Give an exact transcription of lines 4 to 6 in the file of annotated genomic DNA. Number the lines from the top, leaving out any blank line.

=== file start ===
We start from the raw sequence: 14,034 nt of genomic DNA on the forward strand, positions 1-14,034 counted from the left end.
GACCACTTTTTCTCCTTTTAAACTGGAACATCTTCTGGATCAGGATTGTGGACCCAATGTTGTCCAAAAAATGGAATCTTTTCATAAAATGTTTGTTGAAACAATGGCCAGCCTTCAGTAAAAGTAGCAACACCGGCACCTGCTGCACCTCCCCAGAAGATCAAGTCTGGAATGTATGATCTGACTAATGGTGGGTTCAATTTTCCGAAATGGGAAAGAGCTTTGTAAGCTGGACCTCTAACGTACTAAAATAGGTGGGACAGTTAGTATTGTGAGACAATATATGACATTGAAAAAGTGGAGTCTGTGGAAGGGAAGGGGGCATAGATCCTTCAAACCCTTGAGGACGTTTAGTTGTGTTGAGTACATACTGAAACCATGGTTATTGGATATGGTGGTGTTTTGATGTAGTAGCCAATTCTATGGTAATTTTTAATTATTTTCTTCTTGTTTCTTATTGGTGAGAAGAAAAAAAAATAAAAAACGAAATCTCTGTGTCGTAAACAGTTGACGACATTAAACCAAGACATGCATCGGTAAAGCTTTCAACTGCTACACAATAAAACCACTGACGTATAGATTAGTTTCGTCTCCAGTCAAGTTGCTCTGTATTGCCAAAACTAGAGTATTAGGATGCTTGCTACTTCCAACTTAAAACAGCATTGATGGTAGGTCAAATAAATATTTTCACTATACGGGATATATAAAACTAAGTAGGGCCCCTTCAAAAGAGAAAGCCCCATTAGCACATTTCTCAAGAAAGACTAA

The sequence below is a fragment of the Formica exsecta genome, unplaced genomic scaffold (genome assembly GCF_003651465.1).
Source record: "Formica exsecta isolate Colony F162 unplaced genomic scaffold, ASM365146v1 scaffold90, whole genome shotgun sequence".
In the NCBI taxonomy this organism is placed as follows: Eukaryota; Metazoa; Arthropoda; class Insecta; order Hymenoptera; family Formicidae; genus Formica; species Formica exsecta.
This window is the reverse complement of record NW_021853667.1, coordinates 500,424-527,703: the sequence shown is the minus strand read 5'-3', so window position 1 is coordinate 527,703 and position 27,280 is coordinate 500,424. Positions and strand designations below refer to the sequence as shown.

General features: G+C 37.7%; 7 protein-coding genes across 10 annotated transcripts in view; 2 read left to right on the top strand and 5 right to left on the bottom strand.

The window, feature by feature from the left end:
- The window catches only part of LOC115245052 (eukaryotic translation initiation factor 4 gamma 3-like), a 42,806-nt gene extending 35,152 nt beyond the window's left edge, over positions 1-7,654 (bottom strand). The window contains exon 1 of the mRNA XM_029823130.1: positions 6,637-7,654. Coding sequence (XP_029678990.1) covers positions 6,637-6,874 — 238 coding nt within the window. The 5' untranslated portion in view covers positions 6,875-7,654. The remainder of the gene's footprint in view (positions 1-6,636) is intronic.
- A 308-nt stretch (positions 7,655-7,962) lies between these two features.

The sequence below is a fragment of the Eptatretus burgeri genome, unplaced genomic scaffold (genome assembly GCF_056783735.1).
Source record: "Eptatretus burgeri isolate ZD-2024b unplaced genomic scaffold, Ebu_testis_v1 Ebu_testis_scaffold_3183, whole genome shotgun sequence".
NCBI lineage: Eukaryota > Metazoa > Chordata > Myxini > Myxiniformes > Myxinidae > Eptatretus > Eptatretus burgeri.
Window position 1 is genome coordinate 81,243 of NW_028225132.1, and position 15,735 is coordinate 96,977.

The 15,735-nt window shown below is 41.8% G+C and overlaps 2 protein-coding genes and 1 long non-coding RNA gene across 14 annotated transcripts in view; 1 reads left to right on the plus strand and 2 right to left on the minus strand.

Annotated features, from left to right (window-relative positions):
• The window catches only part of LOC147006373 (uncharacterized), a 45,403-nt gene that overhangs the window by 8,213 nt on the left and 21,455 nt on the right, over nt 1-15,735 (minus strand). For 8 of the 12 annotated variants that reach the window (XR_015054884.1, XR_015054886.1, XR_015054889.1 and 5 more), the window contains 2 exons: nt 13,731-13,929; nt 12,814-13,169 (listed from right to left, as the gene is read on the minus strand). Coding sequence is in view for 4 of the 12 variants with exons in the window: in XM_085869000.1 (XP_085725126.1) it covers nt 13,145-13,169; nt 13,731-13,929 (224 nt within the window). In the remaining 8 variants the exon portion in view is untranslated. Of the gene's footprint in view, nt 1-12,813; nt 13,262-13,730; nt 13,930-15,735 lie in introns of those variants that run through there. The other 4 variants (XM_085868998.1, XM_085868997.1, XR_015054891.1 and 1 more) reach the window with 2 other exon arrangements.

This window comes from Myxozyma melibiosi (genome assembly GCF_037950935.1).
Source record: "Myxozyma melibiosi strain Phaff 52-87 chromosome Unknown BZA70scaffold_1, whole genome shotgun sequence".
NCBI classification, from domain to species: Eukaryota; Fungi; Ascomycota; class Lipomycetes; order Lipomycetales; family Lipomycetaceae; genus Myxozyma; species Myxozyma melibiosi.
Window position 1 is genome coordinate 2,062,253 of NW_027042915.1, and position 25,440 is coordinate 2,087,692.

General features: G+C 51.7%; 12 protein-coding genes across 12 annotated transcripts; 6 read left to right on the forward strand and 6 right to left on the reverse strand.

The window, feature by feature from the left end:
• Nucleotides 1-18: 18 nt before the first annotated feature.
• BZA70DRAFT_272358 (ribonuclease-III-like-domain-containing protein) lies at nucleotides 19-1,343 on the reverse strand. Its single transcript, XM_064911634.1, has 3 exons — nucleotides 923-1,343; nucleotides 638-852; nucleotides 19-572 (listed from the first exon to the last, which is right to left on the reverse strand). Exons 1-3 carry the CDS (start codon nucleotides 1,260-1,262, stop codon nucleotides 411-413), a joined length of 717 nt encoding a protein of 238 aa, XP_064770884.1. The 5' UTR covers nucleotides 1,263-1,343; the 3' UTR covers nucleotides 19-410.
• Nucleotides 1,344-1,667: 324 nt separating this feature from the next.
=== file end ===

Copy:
Source record: "Formica exsecta isolate Colony F162 unplaced genomic scaffold, ASM365146v1 scaffold90, whole genome shotgun sequence".
In the NCBI taxonomy this organism is placed as follows: Eukaryota; Metazoa; Arthropoda; class Insecta; order Hymenoptera; family Formicidae; genus Formica; species Formica exsecta.
This window is the reverse complement of record NW_021853667.1, coordinates 500,424-527,703: the sequence shown is the minus strand read 5'-3', so window position 1 is coordinate 527,703 and position 27,280 is coordinate 500,424. Positions and strand designations below refer to the sequence as shown.